Smith College to Serve as Chief Academic Planning Partner for New Women's University in Asia
The Asian Women’s Leadership University, to be located in Malaysia, will provide liberal arts education with a focus on leadership.
NORTHAMPTON, Mass. – Smith College will serve as the primary U.S. academic planning partner for the establishment of an academically rigorous undergraduate liberal arts women’s university in Malaysia, tentatively named the Asian Women’s Leadership University (AWLU).
The primary goal of the AWLU is to educate and empower women to become leaders in the advancement of social, political and economic development in Asia, according to project founders who began discussing the idea of establishing the AWLU in 2010.
Citing the growing consensus that global progress depends upon the education and empowerment of women, Smith President Carol T. Christ said the college supports the idea of expanding women’s access to high-quality education and is attracted to the opportunity to help develop a liberal arts institution that would address and take into account the particular needs and context of the Asia region.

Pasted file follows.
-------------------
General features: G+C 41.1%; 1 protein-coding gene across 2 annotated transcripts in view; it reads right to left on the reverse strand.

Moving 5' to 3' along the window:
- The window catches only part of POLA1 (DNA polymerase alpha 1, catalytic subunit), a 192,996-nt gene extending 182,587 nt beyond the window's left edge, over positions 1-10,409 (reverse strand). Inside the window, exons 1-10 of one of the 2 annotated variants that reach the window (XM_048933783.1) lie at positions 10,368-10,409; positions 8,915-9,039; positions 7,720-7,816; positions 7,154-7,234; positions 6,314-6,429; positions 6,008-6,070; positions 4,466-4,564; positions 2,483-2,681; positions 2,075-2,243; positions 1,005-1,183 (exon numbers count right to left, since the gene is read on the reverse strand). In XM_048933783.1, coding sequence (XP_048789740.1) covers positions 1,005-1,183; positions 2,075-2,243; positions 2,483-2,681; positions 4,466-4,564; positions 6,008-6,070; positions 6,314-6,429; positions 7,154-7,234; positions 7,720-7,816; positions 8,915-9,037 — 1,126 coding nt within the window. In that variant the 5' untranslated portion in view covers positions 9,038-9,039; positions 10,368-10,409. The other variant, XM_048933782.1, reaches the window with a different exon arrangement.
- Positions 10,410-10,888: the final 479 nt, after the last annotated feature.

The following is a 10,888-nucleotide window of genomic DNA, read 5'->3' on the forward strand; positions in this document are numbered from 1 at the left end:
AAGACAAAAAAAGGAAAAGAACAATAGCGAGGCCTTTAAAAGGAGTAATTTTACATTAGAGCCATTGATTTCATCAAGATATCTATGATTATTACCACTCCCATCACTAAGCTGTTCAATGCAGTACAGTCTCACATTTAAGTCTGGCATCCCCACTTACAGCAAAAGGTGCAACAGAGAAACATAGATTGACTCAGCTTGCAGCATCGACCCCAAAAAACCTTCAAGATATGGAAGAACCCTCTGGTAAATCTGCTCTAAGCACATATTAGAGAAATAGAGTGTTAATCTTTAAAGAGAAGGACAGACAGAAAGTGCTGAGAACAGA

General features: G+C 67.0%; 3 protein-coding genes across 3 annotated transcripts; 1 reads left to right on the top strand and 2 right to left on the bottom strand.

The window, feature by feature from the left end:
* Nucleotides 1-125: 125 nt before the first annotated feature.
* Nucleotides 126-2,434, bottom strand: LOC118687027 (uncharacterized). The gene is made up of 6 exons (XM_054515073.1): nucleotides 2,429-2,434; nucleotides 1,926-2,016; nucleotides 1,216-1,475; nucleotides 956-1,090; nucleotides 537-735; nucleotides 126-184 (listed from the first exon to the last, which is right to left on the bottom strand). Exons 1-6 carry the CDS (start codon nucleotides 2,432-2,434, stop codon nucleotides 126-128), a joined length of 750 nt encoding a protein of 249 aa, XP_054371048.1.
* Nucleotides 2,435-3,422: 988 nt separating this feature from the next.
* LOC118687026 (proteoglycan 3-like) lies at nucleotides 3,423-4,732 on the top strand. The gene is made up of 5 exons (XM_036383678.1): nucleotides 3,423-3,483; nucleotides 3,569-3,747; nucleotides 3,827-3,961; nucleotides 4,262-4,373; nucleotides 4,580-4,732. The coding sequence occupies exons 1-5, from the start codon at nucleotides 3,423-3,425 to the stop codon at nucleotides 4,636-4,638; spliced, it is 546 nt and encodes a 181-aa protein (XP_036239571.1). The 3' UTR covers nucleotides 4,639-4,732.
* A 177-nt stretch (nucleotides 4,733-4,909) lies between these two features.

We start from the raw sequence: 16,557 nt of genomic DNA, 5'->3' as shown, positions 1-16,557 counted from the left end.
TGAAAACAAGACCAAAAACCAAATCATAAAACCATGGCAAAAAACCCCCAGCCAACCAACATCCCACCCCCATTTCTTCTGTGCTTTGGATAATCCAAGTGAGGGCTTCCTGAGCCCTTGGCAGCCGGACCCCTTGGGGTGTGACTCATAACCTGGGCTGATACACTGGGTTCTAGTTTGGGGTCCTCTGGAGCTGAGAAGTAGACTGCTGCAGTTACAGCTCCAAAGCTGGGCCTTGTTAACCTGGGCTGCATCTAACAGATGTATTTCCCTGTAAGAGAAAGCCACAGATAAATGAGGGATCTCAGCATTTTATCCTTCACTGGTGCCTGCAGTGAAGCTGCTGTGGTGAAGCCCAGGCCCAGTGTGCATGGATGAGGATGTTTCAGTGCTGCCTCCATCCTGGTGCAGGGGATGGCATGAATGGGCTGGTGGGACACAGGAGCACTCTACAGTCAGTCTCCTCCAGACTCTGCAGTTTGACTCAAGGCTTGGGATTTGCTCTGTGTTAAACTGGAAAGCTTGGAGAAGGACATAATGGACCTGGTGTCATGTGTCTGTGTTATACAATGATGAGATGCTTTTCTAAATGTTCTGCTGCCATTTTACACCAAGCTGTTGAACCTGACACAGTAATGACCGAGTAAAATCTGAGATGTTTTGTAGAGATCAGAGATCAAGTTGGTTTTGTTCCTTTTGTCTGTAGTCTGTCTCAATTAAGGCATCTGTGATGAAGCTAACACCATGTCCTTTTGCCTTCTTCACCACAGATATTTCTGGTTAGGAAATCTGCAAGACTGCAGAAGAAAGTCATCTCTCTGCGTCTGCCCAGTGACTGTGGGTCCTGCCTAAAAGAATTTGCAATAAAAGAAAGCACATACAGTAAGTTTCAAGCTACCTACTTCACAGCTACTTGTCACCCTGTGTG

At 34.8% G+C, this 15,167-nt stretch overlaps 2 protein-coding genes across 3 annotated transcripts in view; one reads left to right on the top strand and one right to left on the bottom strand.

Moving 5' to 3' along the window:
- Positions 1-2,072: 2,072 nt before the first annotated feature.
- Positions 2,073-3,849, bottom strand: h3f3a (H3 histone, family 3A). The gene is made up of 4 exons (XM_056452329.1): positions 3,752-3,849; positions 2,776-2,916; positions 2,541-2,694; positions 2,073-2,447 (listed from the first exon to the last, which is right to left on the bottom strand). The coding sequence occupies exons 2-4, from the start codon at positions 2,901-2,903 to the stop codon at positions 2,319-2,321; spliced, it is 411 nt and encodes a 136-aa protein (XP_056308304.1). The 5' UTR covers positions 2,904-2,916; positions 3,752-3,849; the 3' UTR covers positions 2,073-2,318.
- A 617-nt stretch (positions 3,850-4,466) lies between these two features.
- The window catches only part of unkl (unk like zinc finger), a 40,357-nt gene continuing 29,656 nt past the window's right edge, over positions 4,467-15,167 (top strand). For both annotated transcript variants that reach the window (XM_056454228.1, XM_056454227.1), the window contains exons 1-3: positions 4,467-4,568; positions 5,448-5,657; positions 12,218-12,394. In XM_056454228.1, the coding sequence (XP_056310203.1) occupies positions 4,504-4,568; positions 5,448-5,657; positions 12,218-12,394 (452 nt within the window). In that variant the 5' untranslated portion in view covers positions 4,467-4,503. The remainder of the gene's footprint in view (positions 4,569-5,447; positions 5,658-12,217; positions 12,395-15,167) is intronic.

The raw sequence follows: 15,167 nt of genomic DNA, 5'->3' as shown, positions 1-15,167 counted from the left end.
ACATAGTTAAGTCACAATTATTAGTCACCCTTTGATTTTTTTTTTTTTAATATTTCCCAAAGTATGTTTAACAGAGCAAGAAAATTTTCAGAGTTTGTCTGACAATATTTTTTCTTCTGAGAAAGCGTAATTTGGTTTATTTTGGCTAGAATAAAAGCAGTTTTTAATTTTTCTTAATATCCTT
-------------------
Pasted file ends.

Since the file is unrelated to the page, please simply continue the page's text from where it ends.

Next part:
“As we confront the challenges of our global economy, access to education is a critical resource. The leaders who will take their communities and countries forward will be those who can not only demonstrate knowledge but analyze material, synthesize arguments, and bring forward new, creative ideas and interpretations,” said Christ. “This project responds to the growing demand for those capacities, which are at the heart of American style liberal education.”
Describing the planning partnership as “congruent with Smith’s mission, resonant with our history, and consistent with our global strategy,” Christ added, “the intellectual challenge of imagining and planning a women's college in Asia for the 21st century is compelling.”
Smith has longstanding ties to Asia, having graduated its first Japanese student in 1910, and having helped to found and sustain Ginling College for women in China in the early decades of the 20th century.
The idea for the AWLU was initiated by three Smith alumnae – Hoon Eng Khoo, Mona Sinha and Barbara Hou – who constitute the founding board of the AWLU Project, a 501(c)(3) not-for profit organization in the U.S. that has the purpose of establishing the AWLU.
The Smith alumnae span three decades. Khoo, a 1973 graduate from Malaysia, is a faculty member of the Yong Loo Lin School of Medicine of the National University of Singapore (NUS), where she holds a concurrent administrative post in Yale-NUS College. Sinha, a 1988 graduate from India, based in New York, is a former investment banker and restructuring professional with a deep commitment to social entrepreneurship and women’s education. Hou, a 2003 graduate from San Francisco, practiced as a corporate attorney in Hong Kong before serving as president of the AWLU Project. Khoo and Sinha both serve on Smith College’s board of trustees.